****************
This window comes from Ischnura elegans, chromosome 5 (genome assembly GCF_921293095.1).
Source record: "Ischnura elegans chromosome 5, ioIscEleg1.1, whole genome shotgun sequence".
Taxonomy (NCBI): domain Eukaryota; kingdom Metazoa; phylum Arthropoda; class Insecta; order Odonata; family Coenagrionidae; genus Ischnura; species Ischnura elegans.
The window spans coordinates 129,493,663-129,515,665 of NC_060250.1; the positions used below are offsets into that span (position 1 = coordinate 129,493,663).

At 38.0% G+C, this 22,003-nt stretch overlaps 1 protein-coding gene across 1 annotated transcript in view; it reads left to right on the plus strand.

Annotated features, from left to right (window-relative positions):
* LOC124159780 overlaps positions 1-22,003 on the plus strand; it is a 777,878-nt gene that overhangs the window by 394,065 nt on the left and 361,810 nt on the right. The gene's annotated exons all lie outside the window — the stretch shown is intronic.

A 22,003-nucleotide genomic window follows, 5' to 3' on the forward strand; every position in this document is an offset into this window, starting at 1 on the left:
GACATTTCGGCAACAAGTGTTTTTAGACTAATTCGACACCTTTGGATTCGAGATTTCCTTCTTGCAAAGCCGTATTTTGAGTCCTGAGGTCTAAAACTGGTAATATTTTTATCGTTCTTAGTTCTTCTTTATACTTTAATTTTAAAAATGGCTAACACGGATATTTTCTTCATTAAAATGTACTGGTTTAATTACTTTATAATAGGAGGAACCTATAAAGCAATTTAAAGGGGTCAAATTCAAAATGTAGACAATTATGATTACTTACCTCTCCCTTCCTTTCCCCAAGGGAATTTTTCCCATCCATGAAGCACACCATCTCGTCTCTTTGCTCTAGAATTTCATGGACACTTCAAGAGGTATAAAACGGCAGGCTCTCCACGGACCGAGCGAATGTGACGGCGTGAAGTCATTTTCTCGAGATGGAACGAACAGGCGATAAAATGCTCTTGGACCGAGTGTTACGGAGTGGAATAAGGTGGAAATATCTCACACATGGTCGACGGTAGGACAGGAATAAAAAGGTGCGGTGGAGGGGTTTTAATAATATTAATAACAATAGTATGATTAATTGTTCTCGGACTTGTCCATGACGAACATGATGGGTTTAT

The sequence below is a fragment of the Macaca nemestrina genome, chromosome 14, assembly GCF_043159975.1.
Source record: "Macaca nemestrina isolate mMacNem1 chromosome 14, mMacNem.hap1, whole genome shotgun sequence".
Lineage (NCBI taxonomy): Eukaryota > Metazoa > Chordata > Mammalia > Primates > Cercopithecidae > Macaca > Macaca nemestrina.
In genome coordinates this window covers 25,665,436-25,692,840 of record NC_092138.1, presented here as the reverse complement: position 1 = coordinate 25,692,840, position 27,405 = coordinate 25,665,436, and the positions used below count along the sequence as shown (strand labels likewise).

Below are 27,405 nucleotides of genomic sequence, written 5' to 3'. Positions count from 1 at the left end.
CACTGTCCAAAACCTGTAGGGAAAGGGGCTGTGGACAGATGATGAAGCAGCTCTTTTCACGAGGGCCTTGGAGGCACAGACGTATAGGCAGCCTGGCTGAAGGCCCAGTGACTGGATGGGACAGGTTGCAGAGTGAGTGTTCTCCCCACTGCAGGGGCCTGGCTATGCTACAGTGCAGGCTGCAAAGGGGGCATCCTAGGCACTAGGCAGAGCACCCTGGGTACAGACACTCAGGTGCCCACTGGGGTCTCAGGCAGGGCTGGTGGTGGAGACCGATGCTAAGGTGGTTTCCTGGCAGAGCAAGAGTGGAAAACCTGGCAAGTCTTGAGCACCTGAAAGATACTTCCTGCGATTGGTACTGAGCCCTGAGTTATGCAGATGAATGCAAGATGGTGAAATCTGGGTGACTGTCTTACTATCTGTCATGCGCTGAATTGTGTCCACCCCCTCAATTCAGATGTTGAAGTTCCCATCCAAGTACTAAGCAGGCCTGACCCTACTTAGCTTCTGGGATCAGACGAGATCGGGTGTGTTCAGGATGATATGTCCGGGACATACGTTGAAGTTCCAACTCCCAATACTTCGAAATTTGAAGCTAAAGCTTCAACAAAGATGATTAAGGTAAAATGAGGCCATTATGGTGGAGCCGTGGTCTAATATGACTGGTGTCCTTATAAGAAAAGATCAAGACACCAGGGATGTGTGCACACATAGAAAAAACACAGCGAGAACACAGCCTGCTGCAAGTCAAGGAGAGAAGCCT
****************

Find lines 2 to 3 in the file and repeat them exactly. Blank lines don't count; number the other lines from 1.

Source record: "Ischnura elegans chromosome 5, ioIscEleg1.1, whole genome shotgun sequence".
Taxonomy (NCBI): domain Eukaryota; kingdom Metazoa; phylum Arthropoda; class Insecta; order Odonata; family Coenagrionidae; genus Ischnura; species Ischnura elegans.